Controlling weeds and managing their resistance is a key factor is any farmer’s management system. Prepare yourself with both pre- and post-emergence tactics to found here to protect your crop this season.
Overall, sorghum growers in the U.S. have fewer issues with herbicide resistant weeds than farmers who grow other crops—not because they have less resistant weeds, but because they never became dependent on glyphosate to achieve satisfactory weed control.
Even so, the resistant weed control practices that have been implemented for other crops should also be used in sorghum to not only control resistant weeds that are present but to also prevent weed resistance from developing or becoming worse.
These control practices include the use of multiple classes of herbicides applied in tank mixes and/or rotating the use of herbicide classes whenever possible. Growers should use a rate high enough to achieve optimum weed control results. Every effort should be made to control weed escapes to prevent weeds that may be resistant from producing seed and propagating the problem.
In sorghum, a successful pre-emergence weed control program is essential. This usually starts with the use of herbicides from two mode-of-action classes, the photosynthesis (PS) inhibitors and the fatty acid inhibitors.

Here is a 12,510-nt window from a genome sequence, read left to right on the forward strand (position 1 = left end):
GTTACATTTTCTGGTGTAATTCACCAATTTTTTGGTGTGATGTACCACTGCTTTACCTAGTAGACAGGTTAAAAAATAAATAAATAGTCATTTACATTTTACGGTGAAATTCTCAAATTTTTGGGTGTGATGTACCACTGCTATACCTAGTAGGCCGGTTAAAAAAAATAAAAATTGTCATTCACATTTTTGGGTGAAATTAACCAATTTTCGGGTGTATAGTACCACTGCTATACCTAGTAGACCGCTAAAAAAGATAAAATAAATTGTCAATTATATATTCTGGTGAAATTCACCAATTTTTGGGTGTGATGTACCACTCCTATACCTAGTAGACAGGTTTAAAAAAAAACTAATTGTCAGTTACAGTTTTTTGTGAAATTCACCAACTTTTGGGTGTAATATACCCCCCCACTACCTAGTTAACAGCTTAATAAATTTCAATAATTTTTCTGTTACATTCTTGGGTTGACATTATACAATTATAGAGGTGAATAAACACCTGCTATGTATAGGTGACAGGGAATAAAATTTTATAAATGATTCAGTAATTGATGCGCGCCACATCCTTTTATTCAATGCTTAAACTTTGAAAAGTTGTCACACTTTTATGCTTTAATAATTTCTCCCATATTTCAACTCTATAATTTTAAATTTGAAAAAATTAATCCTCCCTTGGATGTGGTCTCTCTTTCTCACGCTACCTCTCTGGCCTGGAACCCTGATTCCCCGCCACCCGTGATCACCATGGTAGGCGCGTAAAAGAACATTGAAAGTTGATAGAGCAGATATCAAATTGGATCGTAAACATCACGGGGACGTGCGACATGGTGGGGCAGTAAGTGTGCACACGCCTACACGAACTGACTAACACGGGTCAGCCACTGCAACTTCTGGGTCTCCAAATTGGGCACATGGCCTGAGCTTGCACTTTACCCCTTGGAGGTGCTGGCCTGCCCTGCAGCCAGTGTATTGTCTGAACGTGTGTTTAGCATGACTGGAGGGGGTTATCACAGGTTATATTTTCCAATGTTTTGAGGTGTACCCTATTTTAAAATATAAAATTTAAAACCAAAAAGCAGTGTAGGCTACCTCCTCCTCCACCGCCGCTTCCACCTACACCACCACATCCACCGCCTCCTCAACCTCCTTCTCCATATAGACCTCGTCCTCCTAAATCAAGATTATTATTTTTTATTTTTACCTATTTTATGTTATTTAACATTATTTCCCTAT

Atrazine is the PS inhibitor most often used by sorghum growers and has been around since the 1960s. It has many advantages, including its effectiveness on several key broadleaf weed species, season-long soil residual and can be used both pre- and post-emergence.
Although weed resistance to atrazine is present in many fields, it remains a stalwart for weed control. In many fields, growers believe they have atrazine resistance, but what is often the case is that soil weed seed numbers, particularly palmer amaranth, have gotten so high that achieving 99 percent control still leaves enough emerged weeds to be an issue.
Because atrazine is inexpensive, it almost always pays to add it to any pre-emergence program. There are some regions where atrazine cannot be used and includes areas with soils classified as sand, sandy loam, loamy sand or where the pH is higher than 8.5. In these soils, atrazine can usually be applied early post-emergence.
The second class of herbicides, the fatty acid inhibitors or chloroacetamides, include the active ingredients metolachlor, acetachlor and dimethenamid, which are sold under the popular trade names of Dual Magnum, Warrant, Outlook and others. These have been around since the 1970s, but surprisingly the development of resistance to this mode-of-action class has remained relatively low compared to others.
When not restricted by soil texture or pH, it is best to use a pre-mix of one of these herbicides with atrazine. These are sold under the trade names of Bicep Magnum, Cinch ATZ, Degree Xtra, Fultime XLT and others. Dimethenamid (Outlook) is most often mixed in the field with atrazine rather than purchased as a premix.